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  Reply # 1401336 6-Oct-2015 21:06
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shk292: I think some people need to look up "representative democracy", which is NZ's chosen system of government. Then ask who had missed the point

You have. Clearly.

Even in representative democracy, we have these things called "referendums" which are intended to ensure that for things that affect everyone in significant ways, there is a means by which an effective representation of the will of the people can be gathered and feed into the process. Witness: the flag thing.

I'd rather spend $22 million on a referendum on TPPA than a referendum on a flag change.

We occasionally have non-binding referenda on key issues such as the electoral system or where a petition has secured sufficient proportion of the popular vote.  Sometimes these are followed, sometimes - as in the smacking one - they are not.  This in no way means the government is under any obligation to call a referendum on any issue that a bunch of overly-excitable conspiracy theorists get hot under the collar about.  There was never any promise or suggestion that TPPA would be the subject of a referendum, and if you actually take a moment to consider how the thing has been negotiated - by all countries - even you could probably work out that a referendum would not be practicable.
And, even after the thing has been negotiated and all the conspiracy and scare mongering has been shown to be just that, you still can't accept it.
The will of the people was decided in September 2014 when we had an election, and chose the government we now have, using the MMP system that we also chose.  Just because the party you presumably favoured lost, doesn't mean you get to re-litigate every significant decision the government makes.  That's what representative democracy is.

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  Reply # 1401845 7-Oct-2015 15:48
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The ISDS clause is purported to (like past FTA's) contain an exemption for public health policy.

A product that is prove to be injurious (e.g. asbestos, tobacco) can be restricted without triggering the ISDS.

ISDS clauses as written in past PTA's have a very high threshold for compensation.  In lay terms, the 'investments' have to be entirely fixed (roads, buildings, trees etc) and there has to be no practical alternate use, which would provide similar returns.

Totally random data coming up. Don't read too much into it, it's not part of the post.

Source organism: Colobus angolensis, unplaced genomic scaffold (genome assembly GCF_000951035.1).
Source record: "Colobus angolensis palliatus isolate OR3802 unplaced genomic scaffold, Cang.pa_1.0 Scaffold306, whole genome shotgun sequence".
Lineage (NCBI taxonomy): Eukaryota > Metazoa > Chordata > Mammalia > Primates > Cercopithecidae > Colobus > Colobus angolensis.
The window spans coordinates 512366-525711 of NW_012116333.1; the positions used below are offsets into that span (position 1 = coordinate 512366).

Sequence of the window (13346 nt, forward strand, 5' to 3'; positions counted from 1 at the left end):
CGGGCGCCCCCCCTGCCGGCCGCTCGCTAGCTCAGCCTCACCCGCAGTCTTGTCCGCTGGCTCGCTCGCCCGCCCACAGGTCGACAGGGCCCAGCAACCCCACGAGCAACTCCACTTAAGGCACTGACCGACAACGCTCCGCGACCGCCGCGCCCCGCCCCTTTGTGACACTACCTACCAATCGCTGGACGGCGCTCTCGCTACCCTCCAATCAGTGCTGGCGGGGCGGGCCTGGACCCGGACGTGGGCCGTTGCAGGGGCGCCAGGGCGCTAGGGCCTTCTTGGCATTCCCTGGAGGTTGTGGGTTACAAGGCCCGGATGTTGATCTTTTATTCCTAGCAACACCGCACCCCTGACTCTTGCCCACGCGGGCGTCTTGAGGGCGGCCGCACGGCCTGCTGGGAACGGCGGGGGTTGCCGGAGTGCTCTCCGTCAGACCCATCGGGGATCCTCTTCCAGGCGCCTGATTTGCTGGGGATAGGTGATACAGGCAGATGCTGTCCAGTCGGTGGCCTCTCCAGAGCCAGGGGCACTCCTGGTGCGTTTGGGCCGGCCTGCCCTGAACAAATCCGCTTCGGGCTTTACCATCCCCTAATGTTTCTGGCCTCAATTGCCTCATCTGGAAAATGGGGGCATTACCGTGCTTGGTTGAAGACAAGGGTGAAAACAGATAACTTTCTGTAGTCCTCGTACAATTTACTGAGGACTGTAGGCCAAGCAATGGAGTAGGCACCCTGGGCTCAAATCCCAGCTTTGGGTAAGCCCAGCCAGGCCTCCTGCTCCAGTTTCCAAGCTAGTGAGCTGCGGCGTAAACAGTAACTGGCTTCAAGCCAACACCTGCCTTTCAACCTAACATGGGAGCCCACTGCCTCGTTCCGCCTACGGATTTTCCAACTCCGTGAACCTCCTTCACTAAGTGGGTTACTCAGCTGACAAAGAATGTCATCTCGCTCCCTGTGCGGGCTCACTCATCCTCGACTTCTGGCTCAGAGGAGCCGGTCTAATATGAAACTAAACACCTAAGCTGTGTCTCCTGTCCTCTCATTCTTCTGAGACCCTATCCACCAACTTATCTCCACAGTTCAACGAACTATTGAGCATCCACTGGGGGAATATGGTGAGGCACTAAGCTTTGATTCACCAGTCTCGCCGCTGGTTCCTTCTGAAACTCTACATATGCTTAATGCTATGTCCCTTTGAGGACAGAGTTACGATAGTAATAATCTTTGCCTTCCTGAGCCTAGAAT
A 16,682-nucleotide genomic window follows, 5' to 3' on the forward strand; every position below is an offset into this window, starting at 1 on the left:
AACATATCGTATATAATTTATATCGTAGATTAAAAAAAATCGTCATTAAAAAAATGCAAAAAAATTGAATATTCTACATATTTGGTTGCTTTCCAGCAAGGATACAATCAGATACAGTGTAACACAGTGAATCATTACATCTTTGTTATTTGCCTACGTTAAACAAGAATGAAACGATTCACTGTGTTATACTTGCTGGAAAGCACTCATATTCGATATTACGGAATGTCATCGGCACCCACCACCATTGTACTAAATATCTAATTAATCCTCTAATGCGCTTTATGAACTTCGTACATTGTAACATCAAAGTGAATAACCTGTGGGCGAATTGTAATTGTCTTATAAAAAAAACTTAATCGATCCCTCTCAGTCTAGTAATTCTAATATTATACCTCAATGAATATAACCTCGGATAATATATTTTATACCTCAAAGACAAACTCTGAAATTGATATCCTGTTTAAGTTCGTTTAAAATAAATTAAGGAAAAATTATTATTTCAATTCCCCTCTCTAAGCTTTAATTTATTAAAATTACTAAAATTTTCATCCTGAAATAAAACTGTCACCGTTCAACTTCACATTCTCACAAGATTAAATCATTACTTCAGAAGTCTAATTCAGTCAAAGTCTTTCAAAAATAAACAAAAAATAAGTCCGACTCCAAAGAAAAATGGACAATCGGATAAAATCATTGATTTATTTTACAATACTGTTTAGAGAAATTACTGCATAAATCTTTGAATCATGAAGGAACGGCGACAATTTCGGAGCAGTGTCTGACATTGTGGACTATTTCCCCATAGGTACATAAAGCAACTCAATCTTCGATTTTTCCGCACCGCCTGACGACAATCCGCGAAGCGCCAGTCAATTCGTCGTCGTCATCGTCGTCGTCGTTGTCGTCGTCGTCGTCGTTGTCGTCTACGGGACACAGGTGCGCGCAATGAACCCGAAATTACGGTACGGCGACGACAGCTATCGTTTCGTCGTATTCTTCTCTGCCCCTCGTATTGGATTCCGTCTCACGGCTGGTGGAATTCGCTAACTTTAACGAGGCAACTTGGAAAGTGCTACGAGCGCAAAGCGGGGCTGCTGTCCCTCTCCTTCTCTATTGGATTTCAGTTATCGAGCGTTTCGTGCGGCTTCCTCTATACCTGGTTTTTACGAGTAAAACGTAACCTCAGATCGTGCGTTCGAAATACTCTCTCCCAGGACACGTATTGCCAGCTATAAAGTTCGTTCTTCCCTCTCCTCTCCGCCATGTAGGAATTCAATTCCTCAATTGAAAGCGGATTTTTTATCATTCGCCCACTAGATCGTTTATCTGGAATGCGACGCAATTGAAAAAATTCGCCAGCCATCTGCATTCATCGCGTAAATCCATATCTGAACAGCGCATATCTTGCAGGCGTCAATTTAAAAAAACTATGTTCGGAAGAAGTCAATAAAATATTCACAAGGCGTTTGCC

These clauses exist to protect against Mugabe/Bainimarama type policies.

They protect NZ firms doing business in TPP counties too - some of which are not democracies.

Re: investor-state dispute settlement (ISDS)
Imagine what would have happened if these provisions had been in place when the lethal effects of asbestos were discovered. Rather than shutting down manufacturers and forcing them to compensate those who had been harmed, under ISDS, governments would have had to pay the manufacturers not to kill their citizens. Taxpayers would have been hit twice – first to pay for the health damage caused by asbestos, and then to compensate manufacturers for their lost profits when the government stepped in to regulate a dangerous product.


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  Reply # 1401866 7-Oct-2015 16:23
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shk292: Surely the way any FTA works is by shifting production to the place where it can be done most efficiently.  So if dairy is very inefficient in Canada, due to climate etc, that sector is likely to take a hit?

"Efficiently" means different things to different people. Dairying is efficient in Canada, it's just more labour-intensive and costly than in mild climates. 

However, if you factor in things like distance to market, well, much of Canada's population lies within a couple of hours drive from major US cities. Most dairy farms are in Quebec, which is a five hour flight to the west coast of Canada. 

Now that we know the concessions Canada has made in the dairy and auto sectors, it's hard to see how any of this can be good for the Canadian people. The US will be shipping milk into Canada and dairy farmers in Canada will be getting compensation for a few years (presumably while they find other work to do).

So, good, clean milk products from NZ will go into the US and the dairy industry there that uses antibiotics and growth hormones, and fracking water to beat the drought, will send produce into Canada. I guess we wait a month or so to see if any food standards were agreed as part of the TPP. 

What gets me is that the TPP isn't just a trade agreement. It's a regulatory agreement. What's more, the little we've seen so far seems that the governments are blinkered to the potential impacts of a changing climate. I, for one, want food security. There is no food security for any of us once we rely on food production from other countries. 

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